What role does the media have in an election year?

By Barbara Gutierrez

What role does the media have in an election year?

By Barbara Gutierrez
Four prominent alumni in the media offered their perspectives on the state of journalism in present day America during a virtual lecture last Thursday.

In an election year like no other the media takes on a very important role. Last Thursday, NBC 6 news anchor and University of Miami alumna Jackie Nespral led a lively discussion online on the topic, “The role of media in an election year,” with four respected alumni in the news business.

“This will be a year that will be embedded in history books and in our collective memories,” said Nespral as she introduced the Distinguished Alumni Lecture Series, a yearly event established in 1995 through the support of alumnus Stu Bloch, and Ambassador Julia Chang Bloch to honor distinguished alumni.

“So, what is the role of the media in our society and do we really have the potential of changing perspectives?” Nespral asked.

Alex Ferrer, attorney and retired Florida Circuit Court judge and former host of the court show “Judge Alex” said: “The media is indispensable in informing and educating the voters. There is a difference between educating and influencing voters. I think that is where the allegations of media bias come from.”

Chuck Todd, an honorary degree recipient in 2014 and political director of NBC News and moderator of “Meet The Press,” said the main reason people turn in to watch Sunday shows is to be educated. “They want to try to keep up and be better informed as citizens,” he said. He noted that some members of the media want to educate while others want to be influencers. He said that not understanding that distinction has damaged the reputation of journalism.

“My concern is that most people think media is cable news and it is not,” Todd said. “Cable news is not day-to-day journalism. It covers day-to-day news, but it is a different vibe that people get from cable news. That has defined the media as being more in the advocacy and influencers game.”        

Most journalists do not do advocacy journalism, he said.

Maribel Perez Wadsworth, president at Gannett Media and publisher of USA Today, agreed that the media has been painted with a broad brush.

“There is less of a distinction between national news and local news, which so many Americans rely on for really important information that is really relevant to them and their lives,” she said.

Perez Wadsworth also said that in this election there should be an emphasis on educating the voter on the integrity of the electoral process.

“This is a time where there is an assault and unfounded claims of voter fraud that are calling into question the integrity of our elections,” she said. She believes that journalists need to be explaining the intricacies of the electoral process to their readers and viewers as they head to an election night and post-election time that could be confusing, she said.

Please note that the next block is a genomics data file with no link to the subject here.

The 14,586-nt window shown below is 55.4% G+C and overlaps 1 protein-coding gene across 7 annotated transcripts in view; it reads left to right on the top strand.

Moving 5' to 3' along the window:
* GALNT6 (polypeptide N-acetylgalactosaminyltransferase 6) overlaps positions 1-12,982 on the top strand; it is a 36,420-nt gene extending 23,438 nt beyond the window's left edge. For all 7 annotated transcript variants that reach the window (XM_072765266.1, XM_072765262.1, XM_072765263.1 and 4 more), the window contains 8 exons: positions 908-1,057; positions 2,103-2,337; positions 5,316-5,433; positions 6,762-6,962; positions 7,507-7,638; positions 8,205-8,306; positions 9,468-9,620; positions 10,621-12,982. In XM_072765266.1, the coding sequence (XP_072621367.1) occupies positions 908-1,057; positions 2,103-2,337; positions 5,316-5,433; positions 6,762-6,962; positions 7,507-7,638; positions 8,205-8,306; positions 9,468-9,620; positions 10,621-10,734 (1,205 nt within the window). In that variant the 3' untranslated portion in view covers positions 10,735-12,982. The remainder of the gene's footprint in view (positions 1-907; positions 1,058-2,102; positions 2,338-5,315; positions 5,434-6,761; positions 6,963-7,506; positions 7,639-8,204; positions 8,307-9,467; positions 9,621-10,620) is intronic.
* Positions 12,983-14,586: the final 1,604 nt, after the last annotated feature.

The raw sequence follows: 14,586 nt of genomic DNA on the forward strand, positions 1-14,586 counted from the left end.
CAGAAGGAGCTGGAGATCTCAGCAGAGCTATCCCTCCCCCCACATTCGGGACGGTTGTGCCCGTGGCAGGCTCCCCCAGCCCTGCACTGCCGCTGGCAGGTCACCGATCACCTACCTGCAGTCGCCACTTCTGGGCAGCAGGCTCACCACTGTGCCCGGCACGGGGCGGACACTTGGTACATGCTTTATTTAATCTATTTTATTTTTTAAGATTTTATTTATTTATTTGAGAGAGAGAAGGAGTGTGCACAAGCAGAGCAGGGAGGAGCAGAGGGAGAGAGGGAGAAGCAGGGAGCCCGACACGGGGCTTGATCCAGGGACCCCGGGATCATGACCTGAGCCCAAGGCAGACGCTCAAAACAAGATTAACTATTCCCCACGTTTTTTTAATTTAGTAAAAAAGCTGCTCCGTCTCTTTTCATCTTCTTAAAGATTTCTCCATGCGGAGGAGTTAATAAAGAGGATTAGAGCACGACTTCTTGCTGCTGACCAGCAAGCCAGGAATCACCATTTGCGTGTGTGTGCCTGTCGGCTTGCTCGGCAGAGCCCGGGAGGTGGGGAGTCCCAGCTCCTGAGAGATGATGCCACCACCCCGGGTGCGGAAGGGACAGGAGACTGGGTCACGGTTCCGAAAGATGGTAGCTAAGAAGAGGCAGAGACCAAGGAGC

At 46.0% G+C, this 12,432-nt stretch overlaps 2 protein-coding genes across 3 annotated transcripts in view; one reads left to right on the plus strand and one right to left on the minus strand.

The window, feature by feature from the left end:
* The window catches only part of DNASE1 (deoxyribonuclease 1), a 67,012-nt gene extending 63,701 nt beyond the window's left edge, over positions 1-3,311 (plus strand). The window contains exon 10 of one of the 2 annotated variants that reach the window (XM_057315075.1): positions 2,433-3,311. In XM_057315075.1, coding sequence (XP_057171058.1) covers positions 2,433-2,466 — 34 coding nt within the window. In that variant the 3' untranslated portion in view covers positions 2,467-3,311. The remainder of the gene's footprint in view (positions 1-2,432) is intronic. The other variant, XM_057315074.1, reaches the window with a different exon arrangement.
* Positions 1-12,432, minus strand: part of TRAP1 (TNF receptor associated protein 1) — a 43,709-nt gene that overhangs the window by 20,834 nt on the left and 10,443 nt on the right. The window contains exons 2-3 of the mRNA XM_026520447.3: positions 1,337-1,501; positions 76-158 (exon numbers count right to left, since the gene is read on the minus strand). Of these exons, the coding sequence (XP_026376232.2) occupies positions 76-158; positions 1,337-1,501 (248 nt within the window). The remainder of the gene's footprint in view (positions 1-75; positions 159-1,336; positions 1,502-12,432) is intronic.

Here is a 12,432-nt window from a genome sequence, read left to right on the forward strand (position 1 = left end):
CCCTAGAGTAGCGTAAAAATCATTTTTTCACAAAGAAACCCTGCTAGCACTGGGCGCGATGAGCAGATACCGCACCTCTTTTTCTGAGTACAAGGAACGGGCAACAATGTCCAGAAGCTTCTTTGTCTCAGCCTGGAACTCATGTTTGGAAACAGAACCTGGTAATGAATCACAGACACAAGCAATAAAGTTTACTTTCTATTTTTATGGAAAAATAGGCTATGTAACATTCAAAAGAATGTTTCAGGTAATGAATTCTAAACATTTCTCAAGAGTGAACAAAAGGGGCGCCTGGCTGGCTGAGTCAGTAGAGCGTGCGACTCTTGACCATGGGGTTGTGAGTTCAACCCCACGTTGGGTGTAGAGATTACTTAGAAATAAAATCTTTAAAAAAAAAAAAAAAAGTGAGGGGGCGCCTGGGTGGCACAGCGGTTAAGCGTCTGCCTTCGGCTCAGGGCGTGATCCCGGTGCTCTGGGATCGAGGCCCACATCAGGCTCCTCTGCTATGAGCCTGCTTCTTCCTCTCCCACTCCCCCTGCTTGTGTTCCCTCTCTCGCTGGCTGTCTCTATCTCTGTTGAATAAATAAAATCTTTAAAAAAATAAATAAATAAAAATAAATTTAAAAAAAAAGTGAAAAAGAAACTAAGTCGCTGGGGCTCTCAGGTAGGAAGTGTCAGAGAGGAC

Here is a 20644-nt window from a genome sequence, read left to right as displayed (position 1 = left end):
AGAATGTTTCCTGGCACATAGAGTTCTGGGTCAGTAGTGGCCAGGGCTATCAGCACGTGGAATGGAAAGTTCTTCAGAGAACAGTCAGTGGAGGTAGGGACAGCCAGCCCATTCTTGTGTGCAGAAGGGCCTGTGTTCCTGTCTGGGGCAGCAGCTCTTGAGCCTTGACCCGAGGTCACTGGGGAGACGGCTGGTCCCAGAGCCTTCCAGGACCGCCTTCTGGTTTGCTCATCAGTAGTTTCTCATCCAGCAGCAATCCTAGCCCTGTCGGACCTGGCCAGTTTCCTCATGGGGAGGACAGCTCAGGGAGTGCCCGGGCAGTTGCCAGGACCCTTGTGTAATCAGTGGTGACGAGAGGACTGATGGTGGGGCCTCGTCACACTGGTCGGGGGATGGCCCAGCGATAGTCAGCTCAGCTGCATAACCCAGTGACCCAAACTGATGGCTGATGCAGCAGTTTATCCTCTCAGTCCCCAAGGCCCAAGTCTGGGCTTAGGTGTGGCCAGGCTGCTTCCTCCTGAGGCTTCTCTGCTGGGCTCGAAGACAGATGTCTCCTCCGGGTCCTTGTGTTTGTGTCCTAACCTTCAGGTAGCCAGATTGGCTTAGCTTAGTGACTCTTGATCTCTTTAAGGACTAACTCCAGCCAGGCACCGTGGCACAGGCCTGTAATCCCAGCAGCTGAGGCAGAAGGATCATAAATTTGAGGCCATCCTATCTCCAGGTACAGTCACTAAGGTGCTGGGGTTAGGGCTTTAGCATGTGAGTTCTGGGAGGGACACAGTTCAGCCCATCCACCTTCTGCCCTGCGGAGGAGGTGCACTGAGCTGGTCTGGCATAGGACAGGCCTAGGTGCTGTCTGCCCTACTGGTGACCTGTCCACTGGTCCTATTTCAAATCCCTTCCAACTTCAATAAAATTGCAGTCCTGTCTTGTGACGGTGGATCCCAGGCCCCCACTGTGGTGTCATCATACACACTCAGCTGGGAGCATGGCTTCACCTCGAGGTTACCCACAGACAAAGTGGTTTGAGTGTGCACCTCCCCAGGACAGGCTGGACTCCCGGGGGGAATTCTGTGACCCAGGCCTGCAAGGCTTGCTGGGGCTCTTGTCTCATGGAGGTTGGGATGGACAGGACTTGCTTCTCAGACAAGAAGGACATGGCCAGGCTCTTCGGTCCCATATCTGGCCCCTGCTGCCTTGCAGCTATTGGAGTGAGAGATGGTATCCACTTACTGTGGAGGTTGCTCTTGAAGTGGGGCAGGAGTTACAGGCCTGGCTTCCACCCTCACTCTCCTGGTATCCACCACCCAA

Cynthia Hudson, senior vice president at CNN en Español, said the role of the media, whether it is in Spanish or English, is based on the original concept of the Fourth Estate.

“Our role is to check the process of democracy,” she said. She worries that there are cable networks that call themselves news networks, yet they have no trained journalists presenting the news.

“They are basically propagandists,” Hudson said. “You have real news with people who have fact checkers and sources and then you have people who are talking about conspiracy theories. Our democracy is in trouble.”

Panelists also agreed that the advent of social media has encouraged news organizations to value the amount of “clicks” on a particular story rather than its journalistic importance.

Todd said he advises young journalists to get off social media because in many instances stories on it are nothing but “character assassination.”

“I think social media has damaged the United States of America,” he said.

Hudson also added that a society that accepts calling the press “the enemy of the people” is dangerous. 

“All the dictators in history have called the press the enemy,” she said. “But when we as people start normalizing the principle that the press is the enemy, we have a problem.” 

Perez Wadsworth acknowledged that society was in a dangerous place as it concerned the press but said that members of the “legitimate” media also had an obligation to be more transparent about their work.

“We need to educate and explain to people how we do our work including how we do our sourcing, and we need to very transparent if there are any kind of conflicts in what we do,” she said. “We need to be incredibly transparent and timely with corrections when we make mistakes because we do make them.”

All these things would restore credibility and trust in the media, Perez Wadsworth said.